Roberto Martinez’s long honeymoon at Everton is at an end. The jeers that cascaded around the old stadium were the sound of the achievements of last season seeping away.
Logically, the next three months should be the ones for Everton to exploit. A hugely-impressive Europa League campaign could be set aside and a stuttering, stumbling league campaign could be reignited.
Instead, for the second successive game, Everton took the lead and squandered it, although unlike at Tottenham on Sunday, they did take a point - the one that Hull collected was enough to allow Steve Bruce‘s side to clamber out of the relegation zone.
They might have had more. The half-a-dozen minutes of stoppage time saw Everton pushed relentlessly backwards with no sign of the smooth dominance that characterised last season’s displays at Goodison, where teams like Hull were routinely beaten.
There were not many who had made the journey the length of the M62 from the Humber to the Mersey and, given the history between the two clubs, the empty blue seats were unsurprising. Nineteen fifty-two must have been quite a year for Hull. It marked their last victory at Old Trafford and their last win at Goodison.
On Saturday they had seen Manchester United cruise to a sweat-less 3-0 win and those who had travelled from Yorkshire for this encounter would not have journeyed in hope.
The match was 34 minutes old when those fears began to be realised. Martinez had argued that Romelu Lukaku might become the best striker in the world - a remarkable statement of faith even from your own manager.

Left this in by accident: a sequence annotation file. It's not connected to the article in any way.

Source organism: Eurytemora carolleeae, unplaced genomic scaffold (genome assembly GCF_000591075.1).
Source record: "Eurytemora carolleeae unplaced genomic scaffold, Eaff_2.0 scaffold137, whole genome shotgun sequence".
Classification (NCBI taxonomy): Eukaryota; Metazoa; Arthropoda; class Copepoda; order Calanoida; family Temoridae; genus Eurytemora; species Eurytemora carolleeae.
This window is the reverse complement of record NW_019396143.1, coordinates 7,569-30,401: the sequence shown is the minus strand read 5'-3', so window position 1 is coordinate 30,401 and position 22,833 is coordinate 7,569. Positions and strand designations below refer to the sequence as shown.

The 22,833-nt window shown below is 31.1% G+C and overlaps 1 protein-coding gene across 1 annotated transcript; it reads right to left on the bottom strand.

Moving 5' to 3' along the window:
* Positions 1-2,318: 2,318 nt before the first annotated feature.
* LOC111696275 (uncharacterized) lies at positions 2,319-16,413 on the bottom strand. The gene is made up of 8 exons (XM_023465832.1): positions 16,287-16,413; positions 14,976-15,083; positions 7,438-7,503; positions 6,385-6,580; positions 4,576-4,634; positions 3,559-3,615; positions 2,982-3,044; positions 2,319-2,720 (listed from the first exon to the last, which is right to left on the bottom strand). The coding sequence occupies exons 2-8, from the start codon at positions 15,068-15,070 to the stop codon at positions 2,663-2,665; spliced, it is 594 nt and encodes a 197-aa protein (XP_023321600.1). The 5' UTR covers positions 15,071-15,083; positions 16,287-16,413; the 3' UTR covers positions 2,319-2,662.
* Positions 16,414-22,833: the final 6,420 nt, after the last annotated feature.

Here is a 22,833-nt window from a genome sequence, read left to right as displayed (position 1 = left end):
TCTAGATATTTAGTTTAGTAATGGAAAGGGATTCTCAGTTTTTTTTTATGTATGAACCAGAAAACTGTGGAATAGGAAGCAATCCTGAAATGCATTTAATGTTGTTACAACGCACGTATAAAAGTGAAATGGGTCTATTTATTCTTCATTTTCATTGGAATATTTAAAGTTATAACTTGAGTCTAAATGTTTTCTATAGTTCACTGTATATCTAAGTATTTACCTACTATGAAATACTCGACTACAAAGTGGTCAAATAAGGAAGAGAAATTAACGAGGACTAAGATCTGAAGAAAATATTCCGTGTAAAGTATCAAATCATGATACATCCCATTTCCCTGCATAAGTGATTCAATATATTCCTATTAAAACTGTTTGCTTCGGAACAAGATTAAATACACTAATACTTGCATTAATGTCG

Lukaku may not be the best centre-forward on the planet but, in the absence of any real competition from Anfield, he can certainly claim to be the best striker on Merseyside.
His seventh goal of the season was as made in Belgium as any one of the chocolates that are going to be handed out this Christmas. Kevin Mirallas had swapped flanks from the left to Everton’s right and suddenly became more than Bruce’s back-four could handle.
It was Lukaku’s header that found Mirallas in space and he responded by sprinting past and brushing through Michael Dawson before cutting the ball back for Lukaku to slide in and smash home.
The goal had been coming. Everton had begun slowly and then started to find the range. An early shot from Lukaku and Mirallas’s free-kick were aimed straight at Allan McGregor in the Hull goal.
Then, another drive down the right from Mirallas was topped off by a fierce low cross that the sides of Leon Osman’s white boot almost clipped in. Shortly after the interval, a Mirallas chip brushed to top of McGregor’s netting.
Hull were sometimes as impotent as they had been at Old Trafford. Nikica Jelavic, returning to the club where he had briefly threatened to become something of a star, threw himself into the fray early on without achieving very much.
As he lay on the turf in pain, Bruce called from the touchline for play to be halted, Ross Barkley stopped, was about to put the ball out before being howled down by his own crowd.
Even with the stadium’s big screens churning out the corniest kind of Christmas messages, Goodison was no place for charity.
There was, however, some hope for Hull as Sone Aluko, brought on by Bruce because nothing else was happening, drew his side level, confounded even his own fans’ expectations and altered the mood of the night.
Sylvain Distin had expected Aluko to cut inside but the striker kept his line and beat Tim Howard at his near post. It was Hull’s first shot on target.Reuse content